Temporary Food Events and Permits
Health Sanitation Inspections/CORE
Summer Food Service
Safety Through Actively Managing Practices (STAMP)
To use the new services on the PLUS platform, applicants must first register for a free account at PLUS Citizen Access. Others can browse and search the site without logging in. More details about PLUS, including previous releases, as well as helpful tutorial videos to walk users through the registration process are available on the PLUS Support Center page.
Fairfax County’s Public Facilities Manual (PFM) has transitioned to a new platform to provide an enhanced user experience: https://online.encodeplus.com/regs/fairfaxcounty-va-pfm/index.aspx.
The new location and layout of the PFM provides a more user-friendly approach to the PFM with enhanced search capabilities and links to outside web pages and documents as well as direct links to PFM tables and plates.
From the Land Development Services web page, you can still access the PFM, and PFM amendments, from two locations:
Codes and Standards page (under Site Development Codes)
Public Facilities Manual and County Codes Amendments page
Please make any adjustments needed and update bookmarks to the PFM you have previously saved. We hope you like the new layout for accessing design details and site development guidelines for public facilities in Fairfax County.
The Fairfax County Board of Supervisors has proclaimed May as Building Safety Month, which is set aside nationally each year to recognize the people involved in ensuring safe and resilient buildings.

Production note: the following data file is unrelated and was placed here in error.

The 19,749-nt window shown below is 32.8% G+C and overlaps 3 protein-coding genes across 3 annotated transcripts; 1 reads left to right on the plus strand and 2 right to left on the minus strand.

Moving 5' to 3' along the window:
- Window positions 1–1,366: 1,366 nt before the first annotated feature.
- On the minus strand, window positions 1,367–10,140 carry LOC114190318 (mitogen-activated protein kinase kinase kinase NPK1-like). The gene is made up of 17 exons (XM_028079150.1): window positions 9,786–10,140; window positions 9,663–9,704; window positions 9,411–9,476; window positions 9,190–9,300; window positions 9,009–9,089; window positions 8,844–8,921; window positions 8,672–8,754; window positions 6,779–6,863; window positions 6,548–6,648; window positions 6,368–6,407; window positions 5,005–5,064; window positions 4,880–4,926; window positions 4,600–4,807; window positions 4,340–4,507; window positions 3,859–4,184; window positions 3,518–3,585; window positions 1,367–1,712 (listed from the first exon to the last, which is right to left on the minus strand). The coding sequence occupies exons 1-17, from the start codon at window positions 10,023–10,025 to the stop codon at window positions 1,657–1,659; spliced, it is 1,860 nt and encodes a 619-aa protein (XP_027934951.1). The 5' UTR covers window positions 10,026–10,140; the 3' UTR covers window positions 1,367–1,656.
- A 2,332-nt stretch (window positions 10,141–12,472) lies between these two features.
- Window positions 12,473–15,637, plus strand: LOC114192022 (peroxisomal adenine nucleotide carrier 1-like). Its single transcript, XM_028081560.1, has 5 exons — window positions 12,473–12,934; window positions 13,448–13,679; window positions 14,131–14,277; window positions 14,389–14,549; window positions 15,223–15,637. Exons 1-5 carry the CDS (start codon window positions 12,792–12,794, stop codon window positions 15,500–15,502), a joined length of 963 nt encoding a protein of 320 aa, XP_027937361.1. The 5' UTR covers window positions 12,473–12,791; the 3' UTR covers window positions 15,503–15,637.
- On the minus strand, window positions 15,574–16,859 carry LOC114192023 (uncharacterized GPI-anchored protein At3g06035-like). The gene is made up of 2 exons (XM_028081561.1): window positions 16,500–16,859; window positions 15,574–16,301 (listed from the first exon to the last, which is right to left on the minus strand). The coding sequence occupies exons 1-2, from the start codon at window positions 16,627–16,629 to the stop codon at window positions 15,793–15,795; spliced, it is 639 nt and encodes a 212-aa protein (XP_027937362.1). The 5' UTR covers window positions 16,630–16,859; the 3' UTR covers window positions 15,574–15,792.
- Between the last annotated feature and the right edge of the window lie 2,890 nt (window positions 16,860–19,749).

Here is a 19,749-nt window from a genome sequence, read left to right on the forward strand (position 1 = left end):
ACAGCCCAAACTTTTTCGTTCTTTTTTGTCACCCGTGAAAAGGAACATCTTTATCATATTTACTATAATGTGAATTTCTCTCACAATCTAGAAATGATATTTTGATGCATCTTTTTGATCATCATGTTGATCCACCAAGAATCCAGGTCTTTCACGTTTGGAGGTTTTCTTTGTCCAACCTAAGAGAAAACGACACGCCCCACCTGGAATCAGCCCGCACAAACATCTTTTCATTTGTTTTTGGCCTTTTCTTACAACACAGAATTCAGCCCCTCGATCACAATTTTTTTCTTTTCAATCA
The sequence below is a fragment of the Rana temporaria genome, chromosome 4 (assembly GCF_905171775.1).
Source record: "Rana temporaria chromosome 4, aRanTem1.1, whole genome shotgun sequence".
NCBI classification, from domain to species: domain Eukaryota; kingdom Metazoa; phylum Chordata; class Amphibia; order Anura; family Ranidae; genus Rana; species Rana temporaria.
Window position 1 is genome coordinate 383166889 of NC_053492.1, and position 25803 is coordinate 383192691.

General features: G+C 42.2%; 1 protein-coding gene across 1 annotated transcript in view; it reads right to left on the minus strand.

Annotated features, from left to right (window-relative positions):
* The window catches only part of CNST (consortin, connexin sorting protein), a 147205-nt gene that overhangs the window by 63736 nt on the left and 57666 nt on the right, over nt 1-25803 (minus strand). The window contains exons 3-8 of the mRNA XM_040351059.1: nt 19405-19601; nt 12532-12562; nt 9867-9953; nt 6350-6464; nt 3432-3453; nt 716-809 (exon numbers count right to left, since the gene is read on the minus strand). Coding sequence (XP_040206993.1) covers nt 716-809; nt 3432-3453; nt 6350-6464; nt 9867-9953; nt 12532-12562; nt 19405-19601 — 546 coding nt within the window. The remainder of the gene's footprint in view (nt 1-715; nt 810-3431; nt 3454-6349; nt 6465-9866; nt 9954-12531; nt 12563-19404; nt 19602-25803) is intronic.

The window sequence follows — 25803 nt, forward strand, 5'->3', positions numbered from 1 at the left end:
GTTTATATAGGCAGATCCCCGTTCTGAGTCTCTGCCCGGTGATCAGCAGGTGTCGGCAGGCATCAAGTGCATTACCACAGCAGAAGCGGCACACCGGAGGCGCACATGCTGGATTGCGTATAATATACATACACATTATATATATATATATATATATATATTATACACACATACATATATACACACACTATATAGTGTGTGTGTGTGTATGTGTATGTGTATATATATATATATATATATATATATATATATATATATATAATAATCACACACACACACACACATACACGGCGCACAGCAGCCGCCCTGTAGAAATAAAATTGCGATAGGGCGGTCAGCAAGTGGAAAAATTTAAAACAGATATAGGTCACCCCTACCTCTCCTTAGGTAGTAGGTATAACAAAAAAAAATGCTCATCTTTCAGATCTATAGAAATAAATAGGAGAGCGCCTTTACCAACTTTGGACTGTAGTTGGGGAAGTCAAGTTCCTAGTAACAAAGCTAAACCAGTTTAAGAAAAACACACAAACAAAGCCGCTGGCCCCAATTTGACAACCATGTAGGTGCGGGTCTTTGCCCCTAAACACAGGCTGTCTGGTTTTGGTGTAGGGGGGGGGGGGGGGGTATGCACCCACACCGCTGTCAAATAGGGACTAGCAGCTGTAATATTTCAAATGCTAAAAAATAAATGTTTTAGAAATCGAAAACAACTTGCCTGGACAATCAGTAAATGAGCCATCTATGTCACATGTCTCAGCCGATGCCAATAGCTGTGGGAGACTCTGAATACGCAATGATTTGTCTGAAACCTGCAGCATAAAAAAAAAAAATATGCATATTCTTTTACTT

Professionals working in construction and local government follow and enforce safety protocols, in the form of building codes, to ensure Fairfax County buildings are safe for occupancy. And not just the buildings — office buildings, homes or small businesses but other places or items within or connected to buildings that can cause harm if not properly safeguarded like pools, gas appliances, HVAC systems, elevators and escalators and so much more.
“Building Safety Month recognizes the critical role so many dedicated professionals play in ensuring Fairfax County buildings are safe for occupancy,” says Sully District Supervisor Kathy Smith, the proclamation’s sponsor. “We need buildings that are resilient in the face of violent weather events such as the derecho or the earthquake as well as safe for everyday use. When we can gather with family and friends again on our decks and porches – and kitchens if your family is like mine - we know the structure and equipment within is safe because of building codes. When buildings are safe, the people within them are safe.”